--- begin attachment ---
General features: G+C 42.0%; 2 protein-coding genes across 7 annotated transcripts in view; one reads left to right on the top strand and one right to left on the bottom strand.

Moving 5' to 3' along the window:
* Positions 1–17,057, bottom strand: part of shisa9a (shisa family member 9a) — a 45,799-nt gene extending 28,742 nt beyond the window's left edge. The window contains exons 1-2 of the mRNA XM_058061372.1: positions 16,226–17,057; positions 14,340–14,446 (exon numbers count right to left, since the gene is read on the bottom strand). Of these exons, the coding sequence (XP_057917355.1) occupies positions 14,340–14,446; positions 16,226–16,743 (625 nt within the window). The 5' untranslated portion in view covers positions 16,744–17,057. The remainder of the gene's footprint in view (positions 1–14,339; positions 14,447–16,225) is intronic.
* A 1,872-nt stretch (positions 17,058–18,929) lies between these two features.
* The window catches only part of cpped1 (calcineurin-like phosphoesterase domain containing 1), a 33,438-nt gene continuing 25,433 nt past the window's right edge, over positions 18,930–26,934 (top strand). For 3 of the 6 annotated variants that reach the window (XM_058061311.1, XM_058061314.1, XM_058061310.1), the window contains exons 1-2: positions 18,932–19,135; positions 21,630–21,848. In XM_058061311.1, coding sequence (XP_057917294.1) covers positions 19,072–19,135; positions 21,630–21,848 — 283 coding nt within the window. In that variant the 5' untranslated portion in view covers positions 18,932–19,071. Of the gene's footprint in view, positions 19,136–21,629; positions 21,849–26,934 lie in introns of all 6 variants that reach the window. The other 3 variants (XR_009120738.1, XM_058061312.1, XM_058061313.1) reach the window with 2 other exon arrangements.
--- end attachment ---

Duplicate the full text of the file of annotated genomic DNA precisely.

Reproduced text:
General features: G+C 42.0%; 2 protein-coding genes across 7 annotated transcripts in view; one reads left to right on the top strand and one right to left on the bottom strand.

Moving 5' to 3' along the window:
* Positions 1–17,057, bottom strand: part of shisa9a (shisa family member 9a) — a 45,799-nt gene extending 28,742 nt beyond the window's left edge. The window contains exons 1-2 of the mRNA XM_058061372.1: positions 16,226–17,057; positions 14,340–14,446 (exon numbers count right to left, since the gene is read on the bottom strand). Of these exons, the coding sequence (XP_057917355.1) occupies positions 14,340–14,446; positions 16,226–16,743 (625 nt within the window). The 5' untranslated portion in view covers positions 16,744–17,057. The remainder of the gene's footprint in view (positions 1–14,339; positions 14,447–16,225) is intronic.
* A 1,872-nt stretch (positions 17,058–18,929) lies between these two features.
* The window catches only part of cpped1 (calcineurin-like phosphoesterase domain containing 1), a 33,438-nt gene continuing 25,433 nt past the window's right edge, over positions 18,930–26,934 (top strand). For 3 of the 6 annotated variants that reach the window (XM_058061311.1, XM_058061314.1, XM_058061310.1), the window contains exons 1-2: positions 18,932–19,135; positions 21,630–21,848. In XM_058061311.1, coding sequence (XP_057917294.1) covers positions 19,072–19,135; positions 21,630–21,848 — 283 coding nt within the window. In that variant the 5' untranslated portion in view covers positions 18,932–19,071. Of the gene's footprint in view, positions 19,136–21,629; positions 21,849–26,934 lie in introns of all 6 variants that reach the window. The other 3 variants (XR_009120738.1, XM_058061312.1, XM_058061313.1) reach the window with 2 other exon arrangements.